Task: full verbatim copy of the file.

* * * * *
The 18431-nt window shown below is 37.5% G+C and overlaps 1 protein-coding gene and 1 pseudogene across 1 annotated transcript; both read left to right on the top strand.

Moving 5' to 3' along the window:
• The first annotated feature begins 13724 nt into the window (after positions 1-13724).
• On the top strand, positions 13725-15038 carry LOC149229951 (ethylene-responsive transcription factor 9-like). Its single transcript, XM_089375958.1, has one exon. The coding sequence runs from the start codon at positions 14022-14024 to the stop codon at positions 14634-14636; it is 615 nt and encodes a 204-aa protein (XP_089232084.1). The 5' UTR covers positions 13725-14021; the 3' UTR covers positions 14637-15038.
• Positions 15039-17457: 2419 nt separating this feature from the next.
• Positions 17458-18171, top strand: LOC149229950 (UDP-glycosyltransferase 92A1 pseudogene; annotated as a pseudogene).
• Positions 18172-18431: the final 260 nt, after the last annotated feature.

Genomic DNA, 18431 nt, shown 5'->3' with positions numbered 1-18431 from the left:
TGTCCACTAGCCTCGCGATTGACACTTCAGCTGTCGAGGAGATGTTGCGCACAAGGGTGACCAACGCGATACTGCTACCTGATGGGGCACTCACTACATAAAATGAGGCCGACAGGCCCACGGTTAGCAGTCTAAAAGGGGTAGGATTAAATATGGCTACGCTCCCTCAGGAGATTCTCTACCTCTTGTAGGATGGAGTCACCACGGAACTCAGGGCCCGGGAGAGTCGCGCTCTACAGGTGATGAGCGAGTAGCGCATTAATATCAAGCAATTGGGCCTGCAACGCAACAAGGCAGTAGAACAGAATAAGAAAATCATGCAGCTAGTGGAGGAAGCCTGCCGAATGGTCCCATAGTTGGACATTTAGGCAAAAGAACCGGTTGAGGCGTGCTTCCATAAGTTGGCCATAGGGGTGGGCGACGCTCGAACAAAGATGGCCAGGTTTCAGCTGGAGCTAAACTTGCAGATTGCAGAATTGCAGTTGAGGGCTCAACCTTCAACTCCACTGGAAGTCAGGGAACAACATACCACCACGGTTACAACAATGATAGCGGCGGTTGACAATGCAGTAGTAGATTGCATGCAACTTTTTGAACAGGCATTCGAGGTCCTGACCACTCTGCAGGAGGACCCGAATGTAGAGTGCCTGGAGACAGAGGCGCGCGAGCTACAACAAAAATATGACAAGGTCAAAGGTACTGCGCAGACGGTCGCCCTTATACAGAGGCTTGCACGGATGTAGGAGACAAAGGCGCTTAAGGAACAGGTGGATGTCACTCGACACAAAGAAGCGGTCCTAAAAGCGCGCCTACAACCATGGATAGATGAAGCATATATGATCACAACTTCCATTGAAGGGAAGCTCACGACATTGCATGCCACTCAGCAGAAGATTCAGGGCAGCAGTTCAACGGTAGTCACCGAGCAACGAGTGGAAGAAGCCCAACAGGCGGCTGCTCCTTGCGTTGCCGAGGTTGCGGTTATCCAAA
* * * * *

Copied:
The 18431-nt window shown below is 37.5% G+C and overlaps 1 protein-coding gene and 1 pseudogene across 1 annotated transcript; both read left to right on the top strand.

Moving 5' to 3' along the window:
• The first annotated feature begins 13724 nt into the window (after positions 1-13724).
• On the top strand, positions 13725-15038 carry LOC149229951 (ethylene-responsive transcription factor 9-like). Its single transcript, XM_089375958.1, has one exon. The coding sequence runs from the start codon at positions 14022-14024 to the stop codon at positions 14634-14636; it is 615 nt and encodes a 204-aa protein (XP_089232084.1). The 5' UTR covers positions 13725-14021; the 3' UTR covers positions 14637-15038.
• Positions 15039-17457: 2419 nt separating this feature from the next.
• Positions 17458-18171, top strand: LOC149229950 (UDP-glycosyltransferase 92A1 pseudogene; annotated as a pseudogene).
• Positions 18172-18431: the final 260 nt, after the last annotated feature.

Genomic DNA, 18431 nt, shown 5'->3' with positions numbered 1-18431 from the left:
TGTCCACTAGCCTCGCGATTGACACTTCAGCTGTCGAGGAGATGTTGCGCACAAGGGTGACCAACGCGATACTGCTACCTGATGGGGCACTCACTACATAAAATGAGGCCGACAGGCCCACGGTTAGCAGTCTAAAAGGGGTAGGATTAAATATGGCTACGCTCCCTCAGGAGATTCTCTACCTCTTGTAGGATGGAGTCACCACGGAACTCAGGGCCCGGGAGAGTCGCGCTCTACAGGTGATGAGCGAGTAGCGCATTAATATCAAGCAATTGGGCCTGCAACGCAACAAGGCAGTAGAACAGAATAAGAAAATCATGCAGCTAGTGGAGGAAGCCTGCCGAATGGTCCCATAGTTGGACATTTAGGCAAAAGAACCGGTTGAGGCGTGCTTCCATAAGTTGGCCATAGGGGTGGGCGACGCTCGAACAAAGATGGCCAGGTTTCAGCTGGAGCTAAACTTGCAGATTGCAGAATTGCAGTTGAGGGCTCAACCTTCAACTCCACTGGAAGTCAGGGAACAACATACCACCACGGTTACAACAATGATAGCGGCGGTTGACAATGCAGTAGTAGATTGCATGCAACTTTTTGAACAGGCATTCGAGGTCCTGACCACTCTGCAGGAGGACCCGAATGTAGAGTGCCTGGAGACAGAGGCGCGCGAGCTACAACAAAAATATGACAAGGTCAAAGGTACTGCGCAGACGGTCGCCCTTATACAGAGGCTTGCACGGATGTAGGAGACAAAGGCGCTTAAGGAACAGGTGGATGTCACTCGACACAAAGAAGCGGTCCTAAAAGCGCGCCTACAACCATGGATAGATGAAGCATATATGATCACAACTTCCATTGAAGGGAAGCTCACGACATTGCATGCCACTCAGCAGAAGATTCAGGGCAGCAGTTCAACGGTAGTCACCGAGCAACGAGTGGAAGAAGCCCAACAGGCGGCTGCTCCTTGCGTTGCCGAGGTTGCGGTTATCCAAA